Urban Mindfulness--The Book!

 

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    Monday
    Dec202010

    Starting Over...Again

    By Emily Polak, Ph.D.

    Starting over can be welcome or aversive. Whether we like it or not, with the New Year comes an opportunity for beginning anew. And while we do not have to wait until January 1st to make changes, New Year’s is a natural time to reflect about one’s life and decide to make different choices.

    So with New Year’s quickly approaching, let’s take the opportunity to take stock of the past year. How do you feel when you think back on the year? What comes to mind? Perhaps it has been rough financially or your job is not as satisfying as you’d like. Or perhaps it has been a year of accomplishment and blessings. Likely, you have experienced significant amounts of both joy and sadness. I know I have.

    Often in life, we think we have moved beyond something only to find it reappear as an obstacle yet again. This happened to me recently in my career. It can be challenging to maintain a positive attitude when things have not gone the way you hoped. It is much easier to look back and focus on regret, frustration, and disappointment. Mindfulness teaches us not to deny such feelings when they arise, but also not to dwell or cling. Rather we allow each emotion to emerge and then fall away. If we are able recognize the transience of all experiences, negative emotions become much less threatening. We know they will soon pass and something else will arise.

    So as this year comes to an end and as the next begins, perhaps we can resolve to embrace transience, to make friends with impermanence. We can make an effort to be present in each moment, recognizing that whatever it brings will soon be gone. In doing so, we can try to remember that every end is a beginning. In this never ending cycle of beginnings and ends, what will you do with this opportunity to begin anew?
    Tuesday
    Dec142010

    The Art of Non-Doing

    By Melissa Kirk, Guest Blogger from the West Coast

    In yoga class last week, the instructor talked a lot about “non-doing.” She encouraged us to do the poses, exerting only as much effort as was needed, and no more. Did you know sometimes we try to hold poses with our face? It’s true! If you do yoga, pay attention to how you tighten your jaw and mouth, and even the muscles around your eyes, when in a difficult pose. If you don’t do yoga, pay attention to your facial muscles anyway and notice when you tense them. We don’t normally notice these little tensions, but they’re there. In class, I practiced doing the poses but relaxing all the muscles I didn’t actually need in the poses. I started with my facial muscles, then muscles in the limbs that didn’t need to be in exertion right then. Then the neck, the forehead, the back, even the fingers. When I did this,  the poses seemed more effortless, I was calmer and my breathing was slower, and I almost felt like parts of my body were floating, while other parts were rooted to the floor.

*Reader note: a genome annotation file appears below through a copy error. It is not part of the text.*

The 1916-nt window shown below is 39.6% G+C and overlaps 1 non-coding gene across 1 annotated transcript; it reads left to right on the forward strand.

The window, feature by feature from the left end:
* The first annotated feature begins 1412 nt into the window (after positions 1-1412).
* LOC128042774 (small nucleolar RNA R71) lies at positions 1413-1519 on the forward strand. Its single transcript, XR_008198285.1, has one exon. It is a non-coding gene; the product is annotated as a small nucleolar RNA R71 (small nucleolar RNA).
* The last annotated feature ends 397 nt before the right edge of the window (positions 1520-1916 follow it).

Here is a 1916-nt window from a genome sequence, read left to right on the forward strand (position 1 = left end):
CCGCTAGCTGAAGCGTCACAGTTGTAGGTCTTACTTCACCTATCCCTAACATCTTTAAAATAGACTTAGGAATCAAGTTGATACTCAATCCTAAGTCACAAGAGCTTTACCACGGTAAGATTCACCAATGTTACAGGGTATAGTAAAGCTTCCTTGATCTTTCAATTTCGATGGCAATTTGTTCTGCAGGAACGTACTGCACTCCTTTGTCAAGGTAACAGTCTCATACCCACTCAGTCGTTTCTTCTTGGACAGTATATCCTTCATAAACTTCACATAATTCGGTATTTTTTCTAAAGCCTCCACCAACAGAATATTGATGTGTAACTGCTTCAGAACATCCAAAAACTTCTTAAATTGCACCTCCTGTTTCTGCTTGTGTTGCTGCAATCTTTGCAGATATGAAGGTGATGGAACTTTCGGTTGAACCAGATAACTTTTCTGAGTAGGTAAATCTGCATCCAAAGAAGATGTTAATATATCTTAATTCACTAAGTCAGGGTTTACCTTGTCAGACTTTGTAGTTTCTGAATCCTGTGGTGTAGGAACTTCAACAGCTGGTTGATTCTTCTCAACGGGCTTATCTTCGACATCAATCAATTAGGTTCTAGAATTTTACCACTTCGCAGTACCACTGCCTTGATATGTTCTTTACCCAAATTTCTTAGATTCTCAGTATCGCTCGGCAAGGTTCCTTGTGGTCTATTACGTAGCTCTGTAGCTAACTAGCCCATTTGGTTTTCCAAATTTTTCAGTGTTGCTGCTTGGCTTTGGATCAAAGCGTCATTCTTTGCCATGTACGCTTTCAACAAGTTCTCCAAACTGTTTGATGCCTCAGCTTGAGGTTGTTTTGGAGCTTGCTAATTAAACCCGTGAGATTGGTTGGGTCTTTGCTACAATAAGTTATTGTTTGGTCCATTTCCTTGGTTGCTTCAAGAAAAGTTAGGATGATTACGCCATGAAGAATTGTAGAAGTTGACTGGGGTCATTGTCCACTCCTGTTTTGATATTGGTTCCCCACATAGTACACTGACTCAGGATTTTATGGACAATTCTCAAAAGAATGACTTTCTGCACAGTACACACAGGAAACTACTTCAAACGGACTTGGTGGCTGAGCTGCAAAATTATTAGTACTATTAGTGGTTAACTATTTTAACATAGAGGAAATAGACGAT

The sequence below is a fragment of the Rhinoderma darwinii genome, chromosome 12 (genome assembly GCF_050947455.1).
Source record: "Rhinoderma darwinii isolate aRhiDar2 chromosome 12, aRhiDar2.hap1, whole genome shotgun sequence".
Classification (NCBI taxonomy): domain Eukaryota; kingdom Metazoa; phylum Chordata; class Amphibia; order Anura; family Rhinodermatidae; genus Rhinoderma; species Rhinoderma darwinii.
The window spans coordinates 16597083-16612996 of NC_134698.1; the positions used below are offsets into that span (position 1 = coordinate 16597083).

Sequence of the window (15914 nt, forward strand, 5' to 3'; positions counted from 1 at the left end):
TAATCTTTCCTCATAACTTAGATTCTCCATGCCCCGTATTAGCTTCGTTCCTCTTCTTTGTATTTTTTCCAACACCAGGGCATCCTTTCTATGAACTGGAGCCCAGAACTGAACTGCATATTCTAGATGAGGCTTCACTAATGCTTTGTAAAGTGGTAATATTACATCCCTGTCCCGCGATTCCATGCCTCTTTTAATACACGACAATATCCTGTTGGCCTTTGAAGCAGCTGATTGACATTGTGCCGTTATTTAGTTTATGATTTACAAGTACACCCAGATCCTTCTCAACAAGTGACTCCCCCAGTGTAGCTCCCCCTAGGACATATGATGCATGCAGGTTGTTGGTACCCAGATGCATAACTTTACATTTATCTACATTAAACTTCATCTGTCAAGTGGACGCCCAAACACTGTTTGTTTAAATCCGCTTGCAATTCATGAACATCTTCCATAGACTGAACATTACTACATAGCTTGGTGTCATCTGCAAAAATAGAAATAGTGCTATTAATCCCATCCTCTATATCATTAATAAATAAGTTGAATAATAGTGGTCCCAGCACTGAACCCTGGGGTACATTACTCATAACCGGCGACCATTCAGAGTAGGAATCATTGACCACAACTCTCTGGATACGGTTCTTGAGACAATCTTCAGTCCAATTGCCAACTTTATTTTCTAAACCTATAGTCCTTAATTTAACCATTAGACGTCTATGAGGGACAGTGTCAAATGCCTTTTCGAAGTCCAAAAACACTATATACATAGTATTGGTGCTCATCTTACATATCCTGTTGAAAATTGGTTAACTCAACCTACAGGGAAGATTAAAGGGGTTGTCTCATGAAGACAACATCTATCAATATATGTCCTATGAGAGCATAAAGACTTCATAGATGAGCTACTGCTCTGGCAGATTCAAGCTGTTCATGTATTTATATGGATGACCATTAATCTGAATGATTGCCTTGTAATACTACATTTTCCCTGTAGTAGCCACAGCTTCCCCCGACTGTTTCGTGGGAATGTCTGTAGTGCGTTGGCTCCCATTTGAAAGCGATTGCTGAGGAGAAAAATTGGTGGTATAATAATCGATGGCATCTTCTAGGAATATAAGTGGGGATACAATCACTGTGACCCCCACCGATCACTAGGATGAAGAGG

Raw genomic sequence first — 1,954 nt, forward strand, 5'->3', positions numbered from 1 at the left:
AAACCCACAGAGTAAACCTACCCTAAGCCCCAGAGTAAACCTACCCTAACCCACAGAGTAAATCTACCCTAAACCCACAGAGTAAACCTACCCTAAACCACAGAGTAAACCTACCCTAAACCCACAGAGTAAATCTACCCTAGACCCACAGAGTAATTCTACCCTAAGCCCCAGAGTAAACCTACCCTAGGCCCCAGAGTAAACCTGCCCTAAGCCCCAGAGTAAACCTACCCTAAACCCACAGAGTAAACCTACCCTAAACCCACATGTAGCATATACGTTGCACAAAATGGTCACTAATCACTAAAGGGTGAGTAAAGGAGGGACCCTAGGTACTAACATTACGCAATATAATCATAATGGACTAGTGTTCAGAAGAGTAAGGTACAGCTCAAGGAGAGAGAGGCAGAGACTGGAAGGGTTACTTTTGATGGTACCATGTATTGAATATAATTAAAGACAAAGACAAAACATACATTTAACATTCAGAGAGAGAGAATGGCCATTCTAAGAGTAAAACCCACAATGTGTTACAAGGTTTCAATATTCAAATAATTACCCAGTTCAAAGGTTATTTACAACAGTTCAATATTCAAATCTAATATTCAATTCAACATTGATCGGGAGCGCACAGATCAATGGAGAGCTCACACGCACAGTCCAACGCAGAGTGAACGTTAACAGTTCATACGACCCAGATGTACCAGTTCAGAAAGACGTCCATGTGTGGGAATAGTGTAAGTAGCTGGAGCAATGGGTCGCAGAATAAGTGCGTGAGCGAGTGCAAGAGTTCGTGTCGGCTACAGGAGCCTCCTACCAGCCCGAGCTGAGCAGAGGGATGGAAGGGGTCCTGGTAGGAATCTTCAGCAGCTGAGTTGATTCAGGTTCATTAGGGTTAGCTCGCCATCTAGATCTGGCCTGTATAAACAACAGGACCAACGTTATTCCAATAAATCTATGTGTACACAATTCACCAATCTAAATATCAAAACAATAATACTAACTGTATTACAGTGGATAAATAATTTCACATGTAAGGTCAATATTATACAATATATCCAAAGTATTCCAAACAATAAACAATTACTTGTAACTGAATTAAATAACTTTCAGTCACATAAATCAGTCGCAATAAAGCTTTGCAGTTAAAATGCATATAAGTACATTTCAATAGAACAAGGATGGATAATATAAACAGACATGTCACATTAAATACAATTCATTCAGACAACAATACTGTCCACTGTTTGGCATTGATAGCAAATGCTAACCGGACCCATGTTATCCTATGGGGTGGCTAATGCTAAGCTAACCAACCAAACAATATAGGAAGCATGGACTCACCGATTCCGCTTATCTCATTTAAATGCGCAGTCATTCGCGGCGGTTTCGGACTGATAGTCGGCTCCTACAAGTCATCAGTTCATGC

The next day, I was driving to work when I noticed that my left leg and foot, the ones that don’t need to do anything while driving, were tense.  I was hunched over in the seat and the area in between my shoulder blades was tense trying to hold me up, and I was even tense in my lips.  Taking the yoga lesson to heart, I untensed all these muscles that didn’t need to be tensed in that moment. I relaxed my left leg and foot. I relaxed my lips and jaw, even my forehead. I sat up straighter and let my spine fall into its natural shape. As I drove, I kept effort in my right leg and foot, my hands on the wheel, and my eyes and neck as I looked around me to see what other drivers were doing. But the rest of me was relaxed and calm; ready to spring into action, but content to sit on the sidelines for the moment. I felt a sensation like the parts that were doing the action were flowing in a river of energy; their effort was, in a way, effortless.